In this video John talks about how we understand faith in Zen. The expressions of Zen masters describe what they experience. They are not universal statements about the world. ‘Faith’ is that we too can experience what they have described.
In this video, John looks at the necessity of expressing ourselves fully. We imagine it’s hard for us as human beings to do this in every moment, since we have memory, perception and anticipation.
But we need to understand we are not smeared across time. We cannot illuminate this life with the half life of past or future moments.
Bodhidharma was famously said to have meditatively faced a wall at Shaolin Temple for nine years. But is this “wall gazing” to be taken literally as a person facing a wall, or it it a person practicing like a wall gazing at the world: rooted in equanimity and non discrimination?
Kusen No 319: Experiencing Emptiness in Zazen
In this video, John talks about visual imagery in the Mahayana sutras. Nowadays this can strike us as confusing – obstructing us from getting to the clear ideas we expect to be there. However, early Buddhism grew up in an oral culture without written records. Then, hearing was associated with intellect since this was how the sutras were transmitted and debated. By contrast, sight was associated with a kind of wholeness coming all at once without the mediation of the intellect. The imagery of the Pranjnaparamita sutras, then, is not making fantastical claims about the nature of reality. It’s a description of the ways in which different beings can see, in the full meaning of this.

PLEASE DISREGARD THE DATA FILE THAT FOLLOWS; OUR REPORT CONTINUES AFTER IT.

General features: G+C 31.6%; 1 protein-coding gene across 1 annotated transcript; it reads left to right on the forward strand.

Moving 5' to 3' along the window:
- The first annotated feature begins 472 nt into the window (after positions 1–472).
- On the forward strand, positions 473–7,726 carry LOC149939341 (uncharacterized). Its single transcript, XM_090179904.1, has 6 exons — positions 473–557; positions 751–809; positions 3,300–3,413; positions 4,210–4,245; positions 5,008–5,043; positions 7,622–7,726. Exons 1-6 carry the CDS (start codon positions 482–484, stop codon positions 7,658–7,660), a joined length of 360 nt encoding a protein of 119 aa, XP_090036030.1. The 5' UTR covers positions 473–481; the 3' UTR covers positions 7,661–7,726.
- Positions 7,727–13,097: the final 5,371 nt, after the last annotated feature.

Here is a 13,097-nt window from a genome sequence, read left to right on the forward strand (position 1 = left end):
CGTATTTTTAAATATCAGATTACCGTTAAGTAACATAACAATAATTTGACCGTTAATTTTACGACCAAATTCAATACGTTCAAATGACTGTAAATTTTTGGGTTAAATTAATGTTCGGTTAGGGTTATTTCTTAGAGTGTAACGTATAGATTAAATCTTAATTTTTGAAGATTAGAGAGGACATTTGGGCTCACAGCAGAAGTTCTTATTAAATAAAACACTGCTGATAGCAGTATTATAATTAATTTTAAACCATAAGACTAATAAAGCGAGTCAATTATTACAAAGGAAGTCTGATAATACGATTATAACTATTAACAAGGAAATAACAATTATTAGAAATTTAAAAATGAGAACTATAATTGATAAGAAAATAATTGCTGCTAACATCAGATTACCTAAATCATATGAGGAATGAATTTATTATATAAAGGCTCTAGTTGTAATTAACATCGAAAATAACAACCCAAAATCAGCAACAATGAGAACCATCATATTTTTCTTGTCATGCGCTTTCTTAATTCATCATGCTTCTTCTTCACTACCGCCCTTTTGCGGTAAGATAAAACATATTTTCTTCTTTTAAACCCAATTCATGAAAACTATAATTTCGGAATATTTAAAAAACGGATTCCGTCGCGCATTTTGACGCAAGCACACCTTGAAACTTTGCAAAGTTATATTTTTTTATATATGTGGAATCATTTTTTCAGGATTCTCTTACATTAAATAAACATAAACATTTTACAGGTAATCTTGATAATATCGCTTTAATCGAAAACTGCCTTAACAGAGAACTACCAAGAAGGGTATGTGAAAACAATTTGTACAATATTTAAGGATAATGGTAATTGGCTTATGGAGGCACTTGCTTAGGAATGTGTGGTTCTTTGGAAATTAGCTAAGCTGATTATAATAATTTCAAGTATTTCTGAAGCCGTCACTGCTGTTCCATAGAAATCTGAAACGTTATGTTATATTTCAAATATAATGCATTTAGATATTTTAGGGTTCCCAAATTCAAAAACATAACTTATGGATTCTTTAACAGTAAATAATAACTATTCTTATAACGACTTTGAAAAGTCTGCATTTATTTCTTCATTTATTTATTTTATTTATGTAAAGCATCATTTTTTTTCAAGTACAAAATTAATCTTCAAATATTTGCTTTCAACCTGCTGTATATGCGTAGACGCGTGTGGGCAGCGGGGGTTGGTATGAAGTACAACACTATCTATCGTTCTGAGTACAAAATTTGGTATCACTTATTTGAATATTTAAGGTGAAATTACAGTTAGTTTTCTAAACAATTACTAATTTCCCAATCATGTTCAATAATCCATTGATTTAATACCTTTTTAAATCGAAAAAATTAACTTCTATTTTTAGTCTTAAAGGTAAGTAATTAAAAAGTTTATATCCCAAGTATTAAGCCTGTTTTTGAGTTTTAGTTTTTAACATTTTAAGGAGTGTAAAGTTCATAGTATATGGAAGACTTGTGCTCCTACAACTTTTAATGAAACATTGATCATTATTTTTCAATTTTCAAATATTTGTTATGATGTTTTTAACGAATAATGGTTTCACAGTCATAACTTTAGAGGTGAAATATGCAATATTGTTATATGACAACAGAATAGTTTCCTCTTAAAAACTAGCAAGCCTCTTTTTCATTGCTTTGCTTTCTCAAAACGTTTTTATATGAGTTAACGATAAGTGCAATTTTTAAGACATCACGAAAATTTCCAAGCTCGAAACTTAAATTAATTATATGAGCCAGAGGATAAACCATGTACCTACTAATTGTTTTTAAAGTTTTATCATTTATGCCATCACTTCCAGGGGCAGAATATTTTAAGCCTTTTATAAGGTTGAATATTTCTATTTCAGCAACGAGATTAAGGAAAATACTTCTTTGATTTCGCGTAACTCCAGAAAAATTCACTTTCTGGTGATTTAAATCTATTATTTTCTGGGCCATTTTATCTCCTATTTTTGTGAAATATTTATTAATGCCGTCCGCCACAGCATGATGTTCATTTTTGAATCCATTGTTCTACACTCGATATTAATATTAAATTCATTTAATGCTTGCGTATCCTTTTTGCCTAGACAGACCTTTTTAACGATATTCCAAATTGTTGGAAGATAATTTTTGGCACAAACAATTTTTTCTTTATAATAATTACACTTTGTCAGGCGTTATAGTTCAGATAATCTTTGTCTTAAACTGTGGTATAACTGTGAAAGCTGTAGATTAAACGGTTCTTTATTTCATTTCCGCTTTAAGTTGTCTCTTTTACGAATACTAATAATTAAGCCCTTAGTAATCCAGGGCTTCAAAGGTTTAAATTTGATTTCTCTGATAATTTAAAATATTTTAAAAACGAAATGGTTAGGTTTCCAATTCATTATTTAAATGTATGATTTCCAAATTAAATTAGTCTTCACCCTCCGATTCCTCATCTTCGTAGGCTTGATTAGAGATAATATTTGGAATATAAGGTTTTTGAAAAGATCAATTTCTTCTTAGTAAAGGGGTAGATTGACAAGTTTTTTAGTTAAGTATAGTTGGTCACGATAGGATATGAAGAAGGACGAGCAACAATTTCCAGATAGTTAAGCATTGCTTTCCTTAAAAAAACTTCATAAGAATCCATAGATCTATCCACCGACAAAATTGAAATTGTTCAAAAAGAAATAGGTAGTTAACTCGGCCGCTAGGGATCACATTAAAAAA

Prior to sitting we might imagine that awareness is a kind of thinking, and that the purpose of meditation is to purify the mind. This creates an urge to banish intrusive or banal thoughts.By giving awareness to specific sensations in our head – our head, not our mind – we notice it’s impossible for a thought and an awareness of something sensate to exist at exactly the same time. The thought is not destroyed. But it’s experienced as something energetic – it’s embodied. By reconciling the mind with the head in this way we can then extend it throughout the body, resolving the mind-body dualism.
In this video John discusses the meaning of ‘gassho’ – why do we bow? He looks at different explanations and connects it to Dogen’s reformulation of ‘koan’. In this view, a koan is the expression of the reality of this person, not some universal truth. And so with us when we bow, it is this person fully expressing themself in this karmic position.